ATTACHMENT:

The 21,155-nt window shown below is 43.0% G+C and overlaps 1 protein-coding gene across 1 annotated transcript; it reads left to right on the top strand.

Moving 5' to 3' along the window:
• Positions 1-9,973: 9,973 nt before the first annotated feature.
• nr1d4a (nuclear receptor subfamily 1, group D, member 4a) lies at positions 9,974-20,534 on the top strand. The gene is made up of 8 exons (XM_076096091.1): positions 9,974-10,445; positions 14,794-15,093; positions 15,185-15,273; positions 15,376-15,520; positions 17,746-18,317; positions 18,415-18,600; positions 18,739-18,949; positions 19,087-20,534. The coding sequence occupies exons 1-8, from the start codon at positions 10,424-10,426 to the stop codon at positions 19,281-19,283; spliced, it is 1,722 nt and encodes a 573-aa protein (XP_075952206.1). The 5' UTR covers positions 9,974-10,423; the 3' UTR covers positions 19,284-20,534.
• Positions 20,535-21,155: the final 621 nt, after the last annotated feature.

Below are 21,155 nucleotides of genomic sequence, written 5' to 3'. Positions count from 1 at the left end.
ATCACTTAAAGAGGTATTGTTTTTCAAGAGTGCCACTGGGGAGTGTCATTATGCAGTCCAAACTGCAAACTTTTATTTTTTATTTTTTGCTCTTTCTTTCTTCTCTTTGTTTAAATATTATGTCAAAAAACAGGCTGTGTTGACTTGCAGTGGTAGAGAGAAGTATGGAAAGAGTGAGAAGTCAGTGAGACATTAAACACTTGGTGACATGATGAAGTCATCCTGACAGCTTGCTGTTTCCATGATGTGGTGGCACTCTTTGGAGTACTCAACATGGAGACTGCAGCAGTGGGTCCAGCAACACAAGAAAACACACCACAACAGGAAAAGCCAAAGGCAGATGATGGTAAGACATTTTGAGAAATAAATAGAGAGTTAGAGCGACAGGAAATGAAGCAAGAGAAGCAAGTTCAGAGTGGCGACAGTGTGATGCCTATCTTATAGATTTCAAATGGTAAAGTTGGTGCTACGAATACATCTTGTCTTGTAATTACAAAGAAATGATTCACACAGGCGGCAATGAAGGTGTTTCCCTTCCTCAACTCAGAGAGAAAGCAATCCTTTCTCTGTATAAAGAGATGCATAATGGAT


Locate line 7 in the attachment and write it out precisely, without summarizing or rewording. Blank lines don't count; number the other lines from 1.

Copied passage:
ATCACTTAAAGAGGTATTGTTTTTCAAGAGTGCCACTGGGGAGTGTCATTATGCAGTCCAAACTGCAAACTTTTATTTTTTATTTTTTGCTCTTTCTTTCTTCTCTTTGTTTAAATATTATGTCAAAAAACAGGCTGTGTTGACTTGCAGTGGTAGAGAGAAGTATGGAAAGAGTGAGAAGTCAGTGAGACATTAAACACTTGGTGACATGATGAAGTCATCCTGACAGCTTGCTGTTTCCATGATGTGGTGGCACTCTTTGGAGTACTCAACATGGAGACTGCAGCAGTGGGTCCAGCAACACAAGAAAACACACCACAACAGGAAAAGCCAAAGGCAGATGATGGTAAGACATTTTGAGAAATAAATAGAGAGTTAGAGCGACAGGAAATGAAGCAAGAGAAGCAAGTTCAGAGTGGCGACAGTGTGATGCCTATCTTATAGATTTCAAATGGTAAAGTTGGTGCTACGAATACATCTTGTCTTGTAATTACAAAGAAATGATTCACACAGGCGGCAATGAAGGTGTTTCCCTTCCTCAACTCAGAGAGAAAGCAATCCTTTCTCTGTATAAAGAGATGCATAATGGAT